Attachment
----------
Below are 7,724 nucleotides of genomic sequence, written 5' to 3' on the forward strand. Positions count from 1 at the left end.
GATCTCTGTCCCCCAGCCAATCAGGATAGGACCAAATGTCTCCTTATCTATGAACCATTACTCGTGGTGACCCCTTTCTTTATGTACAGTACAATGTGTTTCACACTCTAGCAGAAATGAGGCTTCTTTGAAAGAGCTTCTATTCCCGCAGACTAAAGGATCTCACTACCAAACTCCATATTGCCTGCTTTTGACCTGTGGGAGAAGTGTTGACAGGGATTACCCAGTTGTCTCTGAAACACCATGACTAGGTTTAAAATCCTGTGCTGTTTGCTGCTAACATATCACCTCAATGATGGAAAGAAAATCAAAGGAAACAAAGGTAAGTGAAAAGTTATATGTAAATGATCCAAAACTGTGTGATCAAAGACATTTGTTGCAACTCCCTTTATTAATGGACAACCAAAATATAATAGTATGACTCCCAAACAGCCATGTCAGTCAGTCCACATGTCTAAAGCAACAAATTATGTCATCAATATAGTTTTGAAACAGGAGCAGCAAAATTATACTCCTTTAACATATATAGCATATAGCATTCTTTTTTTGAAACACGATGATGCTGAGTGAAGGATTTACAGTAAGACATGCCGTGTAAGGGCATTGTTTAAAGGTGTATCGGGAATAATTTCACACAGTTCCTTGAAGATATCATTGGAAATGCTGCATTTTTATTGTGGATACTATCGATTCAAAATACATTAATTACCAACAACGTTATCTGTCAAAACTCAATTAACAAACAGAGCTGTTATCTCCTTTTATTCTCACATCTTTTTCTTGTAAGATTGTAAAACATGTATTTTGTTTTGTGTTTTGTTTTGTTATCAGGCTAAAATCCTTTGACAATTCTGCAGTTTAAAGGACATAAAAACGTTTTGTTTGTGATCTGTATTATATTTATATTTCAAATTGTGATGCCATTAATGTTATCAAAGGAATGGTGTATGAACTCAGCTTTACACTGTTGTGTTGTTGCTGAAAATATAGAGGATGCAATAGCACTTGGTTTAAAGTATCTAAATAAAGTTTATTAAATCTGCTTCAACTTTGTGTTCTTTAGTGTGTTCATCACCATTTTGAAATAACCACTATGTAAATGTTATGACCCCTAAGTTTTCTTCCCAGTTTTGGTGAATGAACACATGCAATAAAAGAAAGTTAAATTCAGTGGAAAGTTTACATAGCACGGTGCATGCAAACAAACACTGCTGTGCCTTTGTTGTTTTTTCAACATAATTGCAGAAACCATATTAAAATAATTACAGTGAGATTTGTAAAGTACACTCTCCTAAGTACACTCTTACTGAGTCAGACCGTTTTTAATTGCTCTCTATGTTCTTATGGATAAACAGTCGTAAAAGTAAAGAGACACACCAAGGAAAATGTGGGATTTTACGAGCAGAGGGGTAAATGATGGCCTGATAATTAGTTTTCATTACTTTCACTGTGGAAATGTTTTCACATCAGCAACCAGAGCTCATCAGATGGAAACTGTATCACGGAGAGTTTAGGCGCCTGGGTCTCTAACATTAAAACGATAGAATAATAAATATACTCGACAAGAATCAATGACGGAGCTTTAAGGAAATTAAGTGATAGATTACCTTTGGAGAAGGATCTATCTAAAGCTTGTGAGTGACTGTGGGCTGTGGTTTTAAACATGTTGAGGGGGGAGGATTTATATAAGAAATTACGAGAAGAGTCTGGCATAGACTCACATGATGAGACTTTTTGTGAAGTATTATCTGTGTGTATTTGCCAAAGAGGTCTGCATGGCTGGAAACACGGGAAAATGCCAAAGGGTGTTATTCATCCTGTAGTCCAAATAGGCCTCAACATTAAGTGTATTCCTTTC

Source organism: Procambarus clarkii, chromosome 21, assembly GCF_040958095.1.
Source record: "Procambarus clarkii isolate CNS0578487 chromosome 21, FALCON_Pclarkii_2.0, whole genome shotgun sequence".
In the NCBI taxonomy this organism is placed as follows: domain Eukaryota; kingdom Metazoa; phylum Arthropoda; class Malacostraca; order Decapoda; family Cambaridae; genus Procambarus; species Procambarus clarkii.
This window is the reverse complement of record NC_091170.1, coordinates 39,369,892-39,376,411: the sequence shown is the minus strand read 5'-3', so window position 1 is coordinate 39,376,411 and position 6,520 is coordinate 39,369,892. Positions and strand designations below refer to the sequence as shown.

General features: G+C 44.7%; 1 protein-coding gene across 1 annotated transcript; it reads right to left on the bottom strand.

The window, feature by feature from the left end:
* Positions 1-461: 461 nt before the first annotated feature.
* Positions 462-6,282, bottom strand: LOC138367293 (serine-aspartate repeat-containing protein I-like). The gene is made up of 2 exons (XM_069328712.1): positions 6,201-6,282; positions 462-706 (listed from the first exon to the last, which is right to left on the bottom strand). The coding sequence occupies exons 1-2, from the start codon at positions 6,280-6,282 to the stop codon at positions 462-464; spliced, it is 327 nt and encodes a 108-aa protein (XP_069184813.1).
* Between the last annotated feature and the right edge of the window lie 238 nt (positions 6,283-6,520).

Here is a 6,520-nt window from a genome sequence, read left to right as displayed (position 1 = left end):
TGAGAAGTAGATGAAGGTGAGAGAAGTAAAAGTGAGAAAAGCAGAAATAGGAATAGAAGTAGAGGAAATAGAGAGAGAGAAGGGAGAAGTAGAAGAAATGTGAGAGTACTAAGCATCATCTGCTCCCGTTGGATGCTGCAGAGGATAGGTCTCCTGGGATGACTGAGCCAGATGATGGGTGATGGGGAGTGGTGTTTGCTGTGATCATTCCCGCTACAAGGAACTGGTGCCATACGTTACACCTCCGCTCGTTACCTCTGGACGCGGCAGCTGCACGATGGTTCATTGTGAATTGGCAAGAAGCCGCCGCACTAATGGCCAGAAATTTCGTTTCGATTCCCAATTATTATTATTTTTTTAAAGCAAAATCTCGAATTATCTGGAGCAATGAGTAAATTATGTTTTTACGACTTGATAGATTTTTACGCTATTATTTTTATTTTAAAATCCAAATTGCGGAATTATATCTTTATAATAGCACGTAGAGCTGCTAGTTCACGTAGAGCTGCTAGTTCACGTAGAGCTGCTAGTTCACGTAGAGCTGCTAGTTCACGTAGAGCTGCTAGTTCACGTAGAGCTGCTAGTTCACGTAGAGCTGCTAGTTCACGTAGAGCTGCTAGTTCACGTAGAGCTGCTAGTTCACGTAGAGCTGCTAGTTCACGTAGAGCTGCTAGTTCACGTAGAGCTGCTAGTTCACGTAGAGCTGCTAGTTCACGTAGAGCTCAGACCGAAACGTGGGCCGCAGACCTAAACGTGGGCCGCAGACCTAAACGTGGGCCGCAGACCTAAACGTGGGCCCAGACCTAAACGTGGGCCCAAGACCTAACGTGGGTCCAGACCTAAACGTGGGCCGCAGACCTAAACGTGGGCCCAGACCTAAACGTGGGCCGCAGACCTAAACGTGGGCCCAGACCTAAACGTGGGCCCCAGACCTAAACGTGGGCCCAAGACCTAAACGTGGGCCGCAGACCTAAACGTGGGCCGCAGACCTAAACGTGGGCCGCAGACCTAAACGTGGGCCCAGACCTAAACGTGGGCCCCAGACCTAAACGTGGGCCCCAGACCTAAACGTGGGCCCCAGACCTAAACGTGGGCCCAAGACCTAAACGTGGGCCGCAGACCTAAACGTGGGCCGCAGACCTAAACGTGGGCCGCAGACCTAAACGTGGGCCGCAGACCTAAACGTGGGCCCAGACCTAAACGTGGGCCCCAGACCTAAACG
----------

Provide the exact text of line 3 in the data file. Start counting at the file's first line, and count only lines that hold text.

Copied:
Source organism: Procambarus clarkii, chromosome 21, assembly GCF_040958095.1.